Falling somewhere between historical painting and photojournalism, Steve Mumford’s paintings depict warzones with American involvement through a mix of mostly fact and a slight hint of fiction. Recent Paintings, his ongoing solo show at Postmasters, consists mostly of works the artist made in the past year, although they are inspired by a series of past visits Mumford made to Iraq, Afghanistan, and Guantanamo between 2003 and 2013.
Mumford’s paintings, some larger than life and others much more modest in size, show an emotionally introspective depiction of war, through desolate Middle Eastern landscapes, contemplative soldiers on the few breaks permitted by war, and an American soldier kneeling in prayer in a barren desert. These are neither paintings of the overbearing cruelties of war, nor do they glorify any particular aspect of it. These are paintings that humanize everyone and everything involved, both person and landscape alike. These are paintings of unsure and anxious soldiers, confused locals, and landscapes that bleed just like we all do.
Travelling to warzones on multiple occasions is not something most artists are keen on. Yet Mumford finds these turbulent environments as sources of emotionally complex inspiration: “I’m fascinated by the nature of life in a warzone: the fear, the bonding between members of a platoon, the intimacy brought about by a life-and-death situation. I’m also interested in the culture shock of Americans, young and often naïve or ignorant of local culture, trying to navigate its complexities,” Mumford explains to The Creators Project. “And of course, the Iraqis or Afghans trying to figure out the Americans. The sadness of loss, the loss of friends, the loss of innocence after the experience of war; these are themes art is capable of addressing.”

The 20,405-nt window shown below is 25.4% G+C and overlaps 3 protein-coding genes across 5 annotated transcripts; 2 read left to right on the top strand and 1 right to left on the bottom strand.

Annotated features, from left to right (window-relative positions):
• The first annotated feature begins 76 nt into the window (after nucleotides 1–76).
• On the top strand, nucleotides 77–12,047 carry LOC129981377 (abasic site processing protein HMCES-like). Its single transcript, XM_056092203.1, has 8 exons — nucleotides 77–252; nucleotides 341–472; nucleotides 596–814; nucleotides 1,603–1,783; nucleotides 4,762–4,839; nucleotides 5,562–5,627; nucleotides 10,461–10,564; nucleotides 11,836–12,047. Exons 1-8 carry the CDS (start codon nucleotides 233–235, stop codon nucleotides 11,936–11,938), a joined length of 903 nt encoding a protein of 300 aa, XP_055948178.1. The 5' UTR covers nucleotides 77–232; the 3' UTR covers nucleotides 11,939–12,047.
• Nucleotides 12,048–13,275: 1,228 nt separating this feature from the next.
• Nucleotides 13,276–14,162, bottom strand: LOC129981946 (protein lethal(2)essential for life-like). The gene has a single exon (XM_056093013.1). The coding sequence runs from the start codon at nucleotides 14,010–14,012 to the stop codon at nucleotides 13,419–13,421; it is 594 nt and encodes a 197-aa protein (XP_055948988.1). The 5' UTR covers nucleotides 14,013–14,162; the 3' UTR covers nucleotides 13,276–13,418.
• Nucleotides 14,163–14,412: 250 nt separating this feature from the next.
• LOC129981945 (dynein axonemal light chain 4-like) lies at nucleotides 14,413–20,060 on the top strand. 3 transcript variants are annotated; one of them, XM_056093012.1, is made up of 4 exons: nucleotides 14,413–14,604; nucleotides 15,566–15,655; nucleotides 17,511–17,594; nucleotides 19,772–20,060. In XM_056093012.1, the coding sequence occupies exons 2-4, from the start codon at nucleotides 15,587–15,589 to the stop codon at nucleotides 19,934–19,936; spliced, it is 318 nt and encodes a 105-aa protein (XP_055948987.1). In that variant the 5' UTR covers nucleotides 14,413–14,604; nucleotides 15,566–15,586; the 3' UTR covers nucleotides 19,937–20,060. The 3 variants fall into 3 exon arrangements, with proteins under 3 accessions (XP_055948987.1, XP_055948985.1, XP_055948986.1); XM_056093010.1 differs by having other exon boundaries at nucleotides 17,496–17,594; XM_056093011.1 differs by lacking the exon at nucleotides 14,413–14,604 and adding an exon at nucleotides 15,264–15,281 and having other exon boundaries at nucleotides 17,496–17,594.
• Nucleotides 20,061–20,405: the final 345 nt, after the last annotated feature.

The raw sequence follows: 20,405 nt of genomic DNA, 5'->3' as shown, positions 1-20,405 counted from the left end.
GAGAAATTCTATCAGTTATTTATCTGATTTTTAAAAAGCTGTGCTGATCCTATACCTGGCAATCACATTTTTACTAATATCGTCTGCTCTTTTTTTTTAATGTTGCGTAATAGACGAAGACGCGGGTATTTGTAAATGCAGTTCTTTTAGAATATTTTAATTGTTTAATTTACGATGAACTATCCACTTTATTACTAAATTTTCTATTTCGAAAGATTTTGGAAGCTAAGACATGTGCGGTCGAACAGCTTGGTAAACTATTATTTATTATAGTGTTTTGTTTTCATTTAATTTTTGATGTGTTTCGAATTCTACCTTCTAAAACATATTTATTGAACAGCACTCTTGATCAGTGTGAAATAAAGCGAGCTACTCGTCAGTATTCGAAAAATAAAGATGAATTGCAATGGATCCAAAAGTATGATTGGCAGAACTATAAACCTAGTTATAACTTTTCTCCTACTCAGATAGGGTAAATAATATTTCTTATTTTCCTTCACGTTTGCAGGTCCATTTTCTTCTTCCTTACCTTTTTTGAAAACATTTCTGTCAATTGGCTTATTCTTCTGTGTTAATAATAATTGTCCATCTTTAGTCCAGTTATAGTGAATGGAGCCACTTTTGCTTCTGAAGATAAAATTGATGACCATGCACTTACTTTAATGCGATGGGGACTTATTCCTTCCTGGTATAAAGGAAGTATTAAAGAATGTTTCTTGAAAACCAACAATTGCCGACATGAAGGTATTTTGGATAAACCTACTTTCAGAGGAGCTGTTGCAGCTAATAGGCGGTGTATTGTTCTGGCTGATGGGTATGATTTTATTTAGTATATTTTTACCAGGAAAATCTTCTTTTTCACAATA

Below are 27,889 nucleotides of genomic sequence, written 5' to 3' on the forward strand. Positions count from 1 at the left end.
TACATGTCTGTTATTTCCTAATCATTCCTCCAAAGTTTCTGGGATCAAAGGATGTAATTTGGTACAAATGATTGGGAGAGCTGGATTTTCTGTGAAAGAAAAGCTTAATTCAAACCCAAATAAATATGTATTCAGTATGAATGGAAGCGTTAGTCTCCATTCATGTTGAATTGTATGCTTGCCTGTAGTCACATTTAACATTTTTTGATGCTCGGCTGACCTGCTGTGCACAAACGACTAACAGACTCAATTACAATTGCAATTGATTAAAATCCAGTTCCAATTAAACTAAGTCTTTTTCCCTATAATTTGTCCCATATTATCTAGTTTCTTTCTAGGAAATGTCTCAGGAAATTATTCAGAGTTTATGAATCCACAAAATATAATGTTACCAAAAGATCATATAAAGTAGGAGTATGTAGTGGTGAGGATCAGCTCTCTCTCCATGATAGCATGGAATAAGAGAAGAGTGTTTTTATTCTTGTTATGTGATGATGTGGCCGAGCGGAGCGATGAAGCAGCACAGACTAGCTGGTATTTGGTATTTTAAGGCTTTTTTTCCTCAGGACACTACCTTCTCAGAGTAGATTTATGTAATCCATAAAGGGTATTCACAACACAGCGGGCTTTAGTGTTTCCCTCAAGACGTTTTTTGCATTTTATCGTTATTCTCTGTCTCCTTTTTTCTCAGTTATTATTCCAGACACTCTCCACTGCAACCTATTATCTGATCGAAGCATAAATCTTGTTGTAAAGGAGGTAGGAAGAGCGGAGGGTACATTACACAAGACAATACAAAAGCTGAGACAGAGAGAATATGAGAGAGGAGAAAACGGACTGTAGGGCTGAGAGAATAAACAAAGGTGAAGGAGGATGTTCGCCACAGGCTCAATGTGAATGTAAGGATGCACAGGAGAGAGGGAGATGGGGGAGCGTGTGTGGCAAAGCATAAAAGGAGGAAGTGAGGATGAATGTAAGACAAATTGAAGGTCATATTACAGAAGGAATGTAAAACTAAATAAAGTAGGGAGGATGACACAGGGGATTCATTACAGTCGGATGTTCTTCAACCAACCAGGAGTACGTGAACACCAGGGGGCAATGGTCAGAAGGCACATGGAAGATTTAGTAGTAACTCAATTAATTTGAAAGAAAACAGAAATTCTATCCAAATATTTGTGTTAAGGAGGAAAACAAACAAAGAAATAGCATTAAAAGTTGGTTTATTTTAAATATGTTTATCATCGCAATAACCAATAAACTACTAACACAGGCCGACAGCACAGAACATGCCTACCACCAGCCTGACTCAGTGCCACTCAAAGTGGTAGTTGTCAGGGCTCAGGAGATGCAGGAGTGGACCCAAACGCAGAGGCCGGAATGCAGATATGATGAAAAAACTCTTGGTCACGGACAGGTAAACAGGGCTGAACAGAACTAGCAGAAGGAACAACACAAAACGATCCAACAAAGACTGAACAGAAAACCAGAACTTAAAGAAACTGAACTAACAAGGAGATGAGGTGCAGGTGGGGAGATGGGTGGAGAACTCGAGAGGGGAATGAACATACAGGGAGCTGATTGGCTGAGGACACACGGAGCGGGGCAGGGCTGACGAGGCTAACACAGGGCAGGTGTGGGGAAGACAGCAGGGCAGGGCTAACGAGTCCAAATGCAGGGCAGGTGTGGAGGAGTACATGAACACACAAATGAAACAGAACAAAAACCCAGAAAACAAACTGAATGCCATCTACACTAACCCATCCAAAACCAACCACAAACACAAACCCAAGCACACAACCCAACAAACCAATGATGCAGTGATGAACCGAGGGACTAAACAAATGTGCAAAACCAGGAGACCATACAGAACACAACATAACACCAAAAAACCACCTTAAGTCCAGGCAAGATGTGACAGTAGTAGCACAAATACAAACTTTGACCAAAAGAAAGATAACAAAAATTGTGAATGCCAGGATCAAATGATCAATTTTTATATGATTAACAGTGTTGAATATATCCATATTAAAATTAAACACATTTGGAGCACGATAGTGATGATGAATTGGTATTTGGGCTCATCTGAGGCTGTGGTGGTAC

While on these trips, Mumford makes drawings of what is happening around him and uses these in combination with what he sees with his own eyes to create his paintings. But the artist doesn’t feel an obligation to depict everything exactly as it was: “In some cases I take liberties…For example I stayed at a small FOB in Samarra in late 2003, where a platoon of Army MPs were barracked. They were men and women all living together in a tiny former Iraqi police station, sleeping side by side, constantly getting hit with mortars and RPGs,” Mumford tells The Creators Project. “I found the closeness of the unit very moving, including the fact that, like any bunch of college-age kids thrown together, there was plenty of drama. The painting Female Barracks is loosely based on that, although I’ve made all the soldiers female… But the idea was still to depict the closeness, the familial yet also informally glamorous atmosphere of this group of kids.”
Although most of the show’s work depicts literal warzone scenes, the painting Text breaks up this trend. An all green canvas has the words “WHEN I ASKED YOU HOW MUCH SADNESS YOU HAVE” stenciled in white onto it. The work is more than your standard, declarative text art; it’s part of a larger series of paintings based on graffiti that Mumford saw on US bases. His first tag-turned-text painting, not included in the show, is a particularly potent and poetic portrayal of soldier life: “I wish I was Where I was When I was Wishing I was here.”